A matter of perspective?
With the homogenisation of sustainable practices being the goal, should we stop fixating on the rationale?
In recent years there has been a marked improvement in the ways that the superyacht community, owners, guests and businesses alike, engage with sustainability. However, there will always be those who choose to view acts of sustainability through the lens of cynicism. Should the why really matter though if it supports the more rapid homogenisation of sustainable technologies and practices?
I was speaking with an industry peer recently about the increasingly large number of owners and guests that are choosing to engage in sustainable initiatives on board, whether that is photographing wildlife and sharing the images with the scientific community, removing plastic bottles from on board the vessel or engaging with local charities. He agreed that these instances were indeed happening in increasingly large numbers, but he questioned why they were happening.
When people choose to be cynical about the good deeds of the rich, two counterarguments are levied with alarming regularity. Firstly, people like to point out that the wealthy are ‘obviously’ using the occasion to use sustainable developments or initiatives as a form of positive PR. Secondly, people like to claim that good deeds are done as a means of clearing the conscience or creating moral superiority over one's peers. But, have people become too concerned about the why rather than the what?
If an owner chooses to remove plastic bottles from their vessel because they think it will encourage charter guests to rent the vessel or because they think it will look good in the media, have at it. The more people that engage in sustainable initiatives, whether minor or major, the better. If allowing scientists on board to tag sharks makes someone feel better about their own impact on the environment, or it otherwise encourages them to talk to their other wealthy friends about it, crack on. Every sustainable act or initiative is a step in the right direction, regardless of its perspective.
During a research project that we conducted in 2020, we discovered that only 50 per cent of captains believed that the owners of the superyachts they worked on genuinely had an interest in making superyachts greener. However, we discovered that many more had an interest in silent, emission & vibration-free cruising. In essence, 50 per cent were not fans of sustainability, but more than 50 per cent were fans of sustainable technologies and the other benefits conferred therein. Does it matter why an owner would want to use hybrid propulsion? Not really. Should it matter why owners may choose to use sustainable propulsion systems in the future? I’d argue not. Every propulsion system that includes an element of sustainability is a step in the right direction.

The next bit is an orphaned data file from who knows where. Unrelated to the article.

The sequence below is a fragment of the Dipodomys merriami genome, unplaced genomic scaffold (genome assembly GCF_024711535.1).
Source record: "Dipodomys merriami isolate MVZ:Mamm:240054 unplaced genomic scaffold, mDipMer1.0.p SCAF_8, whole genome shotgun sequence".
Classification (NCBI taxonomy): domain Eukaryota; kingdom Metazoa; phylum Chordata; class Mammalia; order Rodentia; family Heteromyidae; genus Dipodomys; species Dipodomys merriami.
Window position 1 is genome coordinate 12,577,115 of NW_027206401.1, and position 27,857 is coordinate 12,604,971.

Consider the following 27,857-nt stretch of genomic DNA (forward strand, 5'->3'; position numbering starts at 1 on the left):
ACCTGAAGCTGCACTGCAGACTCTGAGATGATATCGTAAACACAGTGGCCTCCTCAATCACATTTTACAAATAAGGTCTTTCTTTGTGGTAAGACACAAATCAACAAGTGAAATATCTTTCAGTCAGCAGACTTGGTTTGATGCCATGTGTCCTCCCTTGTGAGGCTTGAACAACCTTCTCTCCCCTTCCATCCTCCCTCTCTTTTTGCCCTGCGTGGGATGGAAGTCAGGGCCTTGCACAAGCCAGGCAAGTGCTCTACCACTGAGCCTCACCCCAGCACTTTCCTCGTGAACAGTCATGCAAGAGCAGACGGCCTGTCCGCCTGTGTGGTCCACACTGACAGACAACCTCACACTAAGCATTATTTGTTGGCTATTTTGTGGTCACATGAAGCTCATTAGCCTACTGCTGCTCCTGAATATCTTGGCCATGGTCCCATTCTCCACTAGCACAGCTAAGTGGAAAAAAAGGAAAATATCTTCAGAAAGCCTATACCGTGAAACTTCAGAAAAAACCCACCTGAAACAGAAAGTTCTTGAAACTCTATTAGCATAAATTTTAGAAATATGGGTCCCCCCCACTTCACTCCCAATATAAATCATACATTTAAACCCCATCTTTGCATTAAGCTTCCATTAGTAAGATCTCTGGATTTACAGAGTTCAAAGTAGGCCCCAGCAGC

When being cynical about the good deeds of the rich, whether they are owners or charter guests, it is always extremely tempting to tarnish all UHNWIs with the same brush. If the family patriarch made his billions from oil, then the children must be equally complicit and, therefore, they could not possibly have a genuine interest in the environment.
Truthfully, I think people like to imagine the ultra-wealthy as PR machines whose only interest is in accumulating wealth and their self-image because it makes them feel more justified in their jealousy. I wonder how many readers of this article have engaged in a charitable act as a means of clearing their own conscience or bolstering brand equity, but who will also quite happily fail to recycle food in their own home or who choose to use a taxi rather than using far more energy and cost-efficient public transport?
My argument is this. People need to stop being so cynical about the reasons behind sustainable deeds when every sustainable act is a step towards homogenisation of sustainable practices on board superyachts. The more common these acts become, the more deep routed they become in the industry, regardless of why they were done in the first place.
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